About the Project
In a recent review paper two of the top ten priority questions in Blue Carbon (BC) research (Macreadie et al., 2019) asked: How can organic matter sources be estimated in BC sediments? and How does disturbance affect the burial fate of Blue Carbon? In this project, the application of novel field sampling of greenhouse gas (GHG) emissions from coastal wetland (saltmarsh) soils will be combined with detailed stratigraphic investigations in order to shed new light on the sources of carbon accumulating in these habitats and their post-depositional (burial) fate. This vital information will provide data that can help us to constrain numerical models of soil carbon turnover which are under development by colleagues at the University of Aberdeen. Together, these data will help us improve the accounting of the natural capital that is represented by soil carbon storage (and turnover) in UK saltmarsh habitats; providing much needed distinctions between in-situ carbon sequestration and the subsidy of carbon from adjacent terrestrial and marine habitats. In addition, these data will help constrain soil carbon turnover models, so that the implementation of an emissions inventory for UK Saltmarshes can be progressed with the best possible understanding of GHG fluxes. The project is co-supervised by Prof. William Austin (University of St Andrews), Professor Jo Smith (University of Aberdeen), Professor Pete Smith (University of Aberdeen) and Dr Mark Garnett (NERC/NEIF Radiocarbon Laboratory). The studentship will be based at the University of St Andrews which has suitable analytical laboratories to support the project, with additional NERC/NEIF facility support available. It is anticipated that some the studentship will involve visits to the University of Aberdeen, to integrate field and laboratory data with numerical modelling experiments.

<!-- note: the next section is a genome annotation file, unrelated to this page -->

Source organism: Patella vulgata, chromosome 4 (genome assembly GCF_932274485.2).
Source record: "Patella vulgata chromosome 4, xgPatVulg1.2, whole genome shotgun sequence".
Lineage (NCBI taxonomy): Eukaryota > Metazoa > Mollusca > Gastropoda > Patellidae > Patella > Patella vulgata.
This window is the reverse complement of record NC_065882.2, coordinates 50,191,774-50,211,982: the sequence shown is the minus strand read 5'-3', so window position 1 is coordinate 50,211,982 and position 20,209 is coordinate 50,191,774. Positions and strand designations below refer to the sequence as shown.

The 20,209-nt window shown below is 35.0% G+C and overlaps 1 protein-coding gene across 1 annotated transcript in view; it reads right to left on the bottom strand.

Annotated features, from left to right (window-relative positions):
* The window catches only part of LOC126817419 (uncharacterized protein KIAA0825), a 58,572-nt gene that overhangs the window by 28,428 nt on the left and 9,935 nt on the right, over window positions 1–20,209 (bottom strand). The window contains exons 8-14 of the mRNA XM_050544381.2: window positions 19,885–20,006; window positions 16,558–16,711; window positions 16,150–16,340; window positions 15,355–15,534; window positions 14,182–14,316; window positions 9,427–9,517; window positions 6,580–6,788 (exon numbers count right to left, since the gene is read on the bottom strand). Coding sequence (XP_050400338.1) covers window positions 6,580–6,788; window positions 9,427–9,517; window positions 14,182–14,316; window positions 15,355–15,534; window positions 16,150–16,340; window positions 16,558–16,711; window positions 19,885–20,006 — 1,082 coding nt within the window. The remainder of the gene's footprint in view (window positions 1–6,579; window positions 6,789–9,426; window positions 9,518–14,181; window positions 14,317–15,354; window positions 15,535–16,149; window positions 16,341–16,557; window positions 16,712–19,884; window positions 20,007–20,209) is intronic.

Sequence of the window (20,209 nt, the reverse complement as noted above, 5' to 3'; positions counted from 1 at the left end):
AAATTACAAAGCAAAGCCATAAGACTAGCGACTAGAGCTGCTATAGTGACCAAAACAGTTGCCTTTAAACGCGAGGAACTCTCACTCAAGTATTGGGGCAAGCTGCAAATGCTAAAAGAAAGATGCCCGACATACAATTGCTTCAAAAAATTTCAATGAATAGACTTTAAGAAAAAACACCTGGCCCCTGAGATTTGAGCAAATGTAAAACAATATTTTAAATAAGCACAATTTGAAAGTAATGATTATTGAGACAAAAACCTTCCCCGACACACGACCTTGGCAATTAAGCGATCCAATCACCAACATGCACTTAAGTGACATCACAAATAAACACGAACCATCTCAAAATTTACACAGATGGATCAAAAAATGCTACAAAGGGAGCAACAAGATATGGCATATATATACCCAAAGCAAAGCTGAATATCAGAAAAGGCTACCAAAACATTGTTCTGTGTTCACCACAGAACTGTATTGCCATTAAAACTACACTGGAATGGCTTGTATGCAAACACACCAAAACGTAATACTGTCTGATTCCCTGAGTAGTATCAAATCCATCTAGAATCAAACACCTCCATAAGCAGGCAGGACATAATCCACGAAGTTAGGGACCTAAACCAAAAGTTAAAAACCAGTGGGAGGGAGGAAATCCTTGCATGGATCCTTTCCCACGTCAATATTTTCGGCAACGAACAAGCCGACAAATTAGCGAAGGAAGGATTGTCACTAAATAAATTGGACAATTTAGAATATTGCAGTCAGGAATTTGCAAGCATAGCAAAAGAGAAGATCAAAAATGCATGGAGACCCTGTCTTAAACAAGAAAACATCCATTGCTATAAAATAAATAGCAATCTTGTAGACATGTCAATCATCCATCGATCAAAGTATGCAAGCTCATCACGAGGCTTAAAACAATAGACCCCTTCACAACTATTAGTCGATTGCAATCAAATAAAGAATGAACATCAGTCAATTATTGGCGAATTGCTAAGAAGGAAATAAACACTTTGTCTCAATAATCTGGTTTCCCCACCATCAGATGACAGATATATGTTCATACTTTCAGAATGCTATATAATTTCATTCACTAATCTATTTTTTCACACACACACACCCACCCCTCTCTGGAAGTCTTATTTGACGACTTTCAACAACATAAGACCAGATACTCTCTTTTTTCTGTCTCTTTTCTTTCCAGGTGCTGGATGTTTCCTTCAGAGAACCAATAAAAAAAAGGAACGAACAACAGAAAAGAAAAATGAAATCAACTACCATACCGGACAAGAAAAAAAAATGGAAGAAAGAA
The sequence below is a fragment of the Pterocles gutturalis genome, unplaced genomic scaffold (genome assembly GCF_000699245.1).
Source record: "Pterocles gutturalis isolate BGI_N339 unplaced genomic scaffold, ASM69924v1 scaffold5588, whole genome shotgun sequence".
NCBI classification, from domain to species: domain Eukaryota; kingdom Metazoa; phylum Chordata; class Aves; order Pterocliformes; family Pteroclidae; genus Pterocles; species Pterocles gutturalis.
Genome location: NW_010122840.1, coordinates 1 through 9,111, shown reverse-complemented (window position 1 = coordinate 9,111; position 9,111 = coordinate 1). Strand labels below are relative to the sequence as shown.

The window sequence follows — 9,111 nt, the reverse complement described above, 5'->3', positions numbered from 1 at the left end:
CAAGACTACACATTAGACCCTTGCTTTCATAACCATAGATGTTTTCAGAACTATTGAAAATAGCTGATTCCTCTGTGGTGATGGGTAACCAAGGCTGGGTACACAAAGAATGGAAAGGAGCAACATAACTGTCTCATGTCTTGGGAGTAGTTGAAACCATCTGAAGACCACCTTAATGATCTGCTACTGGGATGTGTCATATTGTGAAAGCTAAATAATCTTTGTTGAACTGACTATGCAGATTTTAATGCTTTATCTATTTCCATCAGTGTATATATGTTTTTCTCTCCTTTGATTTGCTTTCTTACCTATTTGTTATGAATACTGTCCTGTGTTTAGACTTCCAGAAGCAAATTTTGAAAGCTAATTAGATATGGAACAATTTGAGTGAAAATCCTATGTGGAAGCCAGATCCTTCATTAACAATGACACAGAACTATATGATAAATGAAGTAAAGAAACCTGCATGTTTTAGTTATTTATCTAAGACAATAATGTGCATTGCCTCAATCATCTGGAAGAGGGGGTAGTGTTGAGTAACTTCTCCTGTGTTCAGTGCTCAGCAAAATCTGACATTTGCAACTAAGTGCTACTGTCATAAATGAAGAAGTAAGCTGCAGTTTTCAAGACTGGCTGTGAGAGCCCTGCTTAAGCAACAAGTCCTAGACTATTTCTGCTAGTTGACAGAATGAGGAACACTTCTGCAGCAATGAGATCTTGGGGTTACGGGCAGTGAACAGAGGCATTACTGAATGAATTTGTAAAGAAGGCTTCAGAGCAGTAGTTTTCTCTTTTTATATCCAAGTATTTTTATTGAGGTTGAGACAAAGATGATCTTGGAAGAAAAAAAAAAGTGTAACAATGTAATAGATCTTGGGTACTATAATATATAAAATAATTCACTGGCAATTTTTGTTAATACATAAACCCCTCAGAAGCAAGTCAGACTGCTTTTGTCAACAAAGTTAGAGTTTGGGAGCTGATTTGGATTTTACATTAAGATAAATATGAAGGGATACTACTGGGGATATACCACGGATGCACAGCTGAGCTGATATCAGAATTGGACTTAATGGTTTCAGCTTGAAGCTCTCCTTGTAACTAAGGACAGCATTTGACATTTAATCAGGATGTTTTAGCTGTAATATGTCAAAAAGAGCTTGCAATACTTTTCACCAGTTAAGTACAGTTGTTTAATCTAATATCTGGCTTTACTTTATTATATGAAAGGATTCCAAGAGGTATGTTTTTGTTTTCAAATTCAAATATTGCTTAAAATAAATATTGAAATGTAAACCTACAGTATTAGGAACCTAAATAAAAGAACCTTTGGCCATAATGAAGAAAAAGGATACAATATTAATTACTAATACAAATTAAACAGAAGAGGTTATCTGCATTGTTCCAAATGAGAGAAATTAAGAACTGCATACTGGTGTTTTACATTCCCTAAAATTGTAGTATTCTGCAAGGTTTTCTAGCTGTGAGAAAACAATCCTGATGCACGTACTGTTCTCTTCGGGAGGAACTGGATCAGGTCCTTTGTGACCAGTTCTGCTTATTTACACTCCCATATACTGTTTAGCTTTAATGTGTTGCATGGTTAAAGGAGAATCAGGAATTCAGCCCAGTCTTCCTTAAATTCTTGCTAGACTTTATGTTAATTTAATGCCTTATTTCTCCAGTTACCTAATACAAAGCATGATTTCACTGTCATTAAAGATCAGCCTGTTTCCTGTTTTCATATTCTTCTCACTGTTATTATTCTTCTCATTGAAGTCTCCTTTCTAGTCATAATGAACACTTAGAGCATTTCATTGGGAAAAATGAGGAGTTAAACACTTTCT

Deadline for Application: Friday 5th February 2021, 17.00 (UK time).
The competition is open to candidates of all nationalities.
For international students, there may be funding available to cover the full international tuition fee. If funds are not available, the candidate will be required to cover the difference in fees – for 2021/22 this difference amounts to £17,970.
· A postgraduate Masters degree from a degree-awarding body recognised by the UK government, or equivalent, or
· A first or upper second honours degree from a degree awarding body recognised by the UK government, or equivalent, or
· Other qualifications or experience that affords sufficient evidence of an applicant’s ability to work at the academic level associated with doctoral study.
· Experience of field and laboratory methods are highly desirable; skills in data analysis and GIS are also highly desirable; skills in numerical modelling are desirable, but not essential; the successful candidate will have the opportunity to conduct fieldwork in remote coastal locations.
How to apply: Applications should be made via the central University of St Andrews system:
https://www.st-andrews.ac.uk/study/apply/postgraduate/research/. You should select School of Geography and Sustainable Development and clearly indicate in the funding section “SUPER DTP”
Please address general enquiries to the PGR Administrator, Helen Olaez, at [Email Address Removed].’ For further information please visit https://www.st-andrews.ac.uk/geography-sustainable-development/prospective/pgr/
The 3.5 year studentship covers:
• Tuition fees each year (UK fee rate only* - for 2021/22 this amounts to £4,500 for full-time study)
• A maintenance grant each year of around £15,000 per annum (for full-time study)
• Funding for research training
Part-time study is an option, with a minimum of 50% of full-time effort being required.
*please note: for International students, there may be funding available to cover the full international tuition fee (to be discussed at interview)
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